Raising The Minimum Wage: Americans Get It… What’s Congress’s Problem?

Let me turn your attention to some video released by Think Progress today of Representative Dennis Ross (R-FL 15) at a town hall meeting in Tampa, FL. When asked by constituent and low-wage worker Shaneeka Rainer whether or not he’d support raising the minimum wage, Ross rejected the notion, saying, “It’s not right.”

If Rep. Ross had left it there, this would just be another example of a Republican member of Congress dismissing the struggles of hard-working Americans. Instead, he turned the tables in his own town hall meeting and asked, “Who’s going to pay for it?”

ROSS: “If we are going to make it a living wage, who’s going to pay for it? Who’s going to pay for it?”

AUDIENCE MEMBER: “I will. I’ll pay 20 cents extra for a hamburger.”

This response to an otherwise rhetorical question elicited a smattering of applause from the town hall, and put the Congressman on his heels. This response to an otherwise rhetorical question was the tide of the minimum wage fight rising in the face of dwindling opposition.

“I will.”

It’s a simple rallying cry being trumpeted all over the country right now in the name of raising the minimum wage. It’s a declaration in a town hall in Florida that marginally higher prices for goods are well worth making sure that our fellow Americans can make enough money to pay their bills. It’s an announcement from a pizza chain in Minnesota that paying higher wages to their staff ensures future earnings and allows them to offer better service to their customers. It is states like Connecticut and Maryland not waiting for Congress to act and voting to raise their minimum wages to $10.10 an hour.

Yet, Republicans continue to stand in the way. Just yesterday, Governor Mary Fallin signed a law that bars all Oklahoma cities from setting their own mandatory minimum wage, effectively freezing it at the federal level of $7.25 an hour.

Low-wage workers in this country are struggling. They are pleading for someone to step up to the plate for them and for our economy.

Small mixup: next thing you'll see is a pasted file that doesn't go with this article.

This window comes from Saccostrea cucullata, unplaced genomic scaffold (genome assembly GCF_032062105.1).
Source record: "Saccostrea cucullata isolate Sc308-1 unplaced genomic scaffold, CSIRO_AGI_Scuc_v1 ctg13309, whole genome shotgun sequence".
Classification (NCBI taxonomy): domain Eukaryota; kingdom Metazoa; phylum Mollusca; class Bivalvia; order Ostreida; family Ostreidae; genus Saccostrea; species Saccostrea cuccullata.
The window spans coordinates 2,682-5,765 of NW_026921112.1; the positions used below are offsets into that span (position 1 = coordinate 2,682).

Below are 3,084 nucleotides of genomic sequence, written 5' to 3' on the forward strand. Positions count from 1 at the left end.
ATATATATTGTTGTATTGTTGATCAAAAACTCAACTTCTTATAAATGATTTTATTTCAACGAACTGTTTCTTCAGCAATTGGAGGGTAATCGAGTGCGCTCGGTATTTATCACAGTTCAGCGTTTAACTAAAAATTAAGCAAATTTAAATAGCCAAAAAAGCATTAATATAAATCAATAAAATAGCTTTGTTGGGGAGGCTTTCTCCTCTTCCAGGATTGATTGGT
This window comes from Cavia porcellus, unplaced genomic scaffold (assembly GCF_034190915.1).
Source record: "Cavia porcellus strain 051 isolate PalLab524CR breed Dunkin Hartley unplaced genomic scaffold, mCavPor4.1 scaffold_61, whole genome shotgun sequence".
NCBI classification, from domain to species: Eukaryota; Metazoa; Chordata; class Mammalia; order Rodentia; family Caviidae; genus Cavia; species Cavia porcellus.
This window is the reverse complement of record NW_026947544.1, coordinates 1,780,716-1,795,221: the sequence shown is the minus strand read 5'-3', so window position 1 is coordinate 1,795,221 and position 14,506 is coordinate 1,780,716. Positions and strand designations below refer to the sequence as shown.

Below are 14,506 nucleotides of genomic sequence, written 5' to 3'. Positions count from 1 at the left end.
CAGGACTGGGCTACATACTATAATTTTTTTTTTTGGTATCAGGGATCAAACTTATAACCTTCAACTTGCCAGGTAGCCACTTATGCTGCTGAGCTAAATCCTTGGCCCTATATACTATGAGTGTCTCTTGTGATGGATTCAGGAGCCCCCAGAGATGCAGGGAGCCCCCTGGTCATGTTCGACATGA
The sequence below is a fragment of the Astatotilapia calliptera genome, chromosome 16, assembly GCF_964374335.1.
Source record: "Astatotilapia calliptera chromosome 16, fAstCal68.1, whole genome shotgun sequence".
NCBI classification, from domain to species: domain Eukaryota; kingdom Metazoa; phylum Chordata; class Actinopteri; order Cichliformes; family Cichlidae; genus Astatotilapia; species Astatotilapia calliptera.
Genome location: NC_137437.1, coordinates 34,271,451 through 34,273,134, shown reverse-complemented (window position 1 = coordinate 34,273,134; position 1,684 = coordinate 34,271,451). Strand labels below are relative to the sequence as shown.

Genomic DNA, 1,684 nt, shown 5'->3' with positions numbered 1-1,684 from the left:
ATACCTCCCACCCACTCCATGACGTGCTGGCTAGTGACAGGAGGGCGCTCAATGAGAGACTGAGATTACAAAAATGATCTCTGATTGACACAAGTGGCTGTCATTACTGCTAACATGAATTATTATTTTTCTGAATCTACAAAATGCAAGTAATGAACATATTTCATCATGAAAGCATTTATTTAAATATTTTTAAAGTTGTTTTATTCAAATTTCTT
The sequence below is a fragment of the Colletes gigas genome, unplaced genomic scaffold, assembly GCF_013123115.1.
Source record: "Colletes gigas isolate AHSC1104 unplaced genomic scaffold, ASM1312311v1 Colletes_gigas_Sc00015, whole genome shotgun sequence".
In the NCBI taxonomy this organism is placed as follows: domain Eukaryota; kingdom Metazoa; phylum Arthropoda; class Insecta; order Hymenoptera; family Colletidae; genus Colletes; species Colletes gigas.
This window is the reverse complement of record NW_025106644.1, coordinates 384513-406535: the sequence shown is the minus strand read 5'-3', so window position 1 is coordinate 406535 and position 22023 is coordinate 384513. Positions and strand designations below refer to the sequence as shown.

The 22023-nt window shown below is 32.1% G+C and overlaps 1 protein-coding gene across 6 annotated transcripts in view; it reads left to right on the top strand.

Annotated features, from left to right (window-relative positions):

Americans everywhere are saying “I will.”

Sadly, for Republicans in Congress, “It’s not right.”

04.16.14 | permalink

An Open Letter To Kathleen Sebelius

Thank you, Madam Secretary.

Thanks for ensuring that 7.5 million Americans could sign up for affordable, quality health insurance.

Thanks for your commitment to fixing the website, and for your leadership throughout the (hugely successful) open enrollment period—despite what some people had predicted.

Thanks for reaching out to Republican governors to help set up state exchanges, work to expand Medicaid, and reach compromise on marketplace structures in many red states, despite repeated and relentless Republican attempts to sabotage the law.

Thanks for having the courage to stand in there during your 5+ years of service—the 6th-longest among Cabinet members—despite having to put up with misleadingfalsified, and repeatedly debunked attacks on the ACA throughout your time in the Administration.

Thanks for teaching us how to sneeze properly.   

Thanks for helping these people #GetCovered.  And also these people.  And these people.  And this cancer survivor.  And this small business owner.  And this person with a pre-existing condition.  And 9.3 million other Americans who otherwise would not have had health insurance.

Thanks for everything, Secretary Sebelius, from me and some of my friends.

See Also:

Adam Hoyer is the Executive Director of Protect Your Care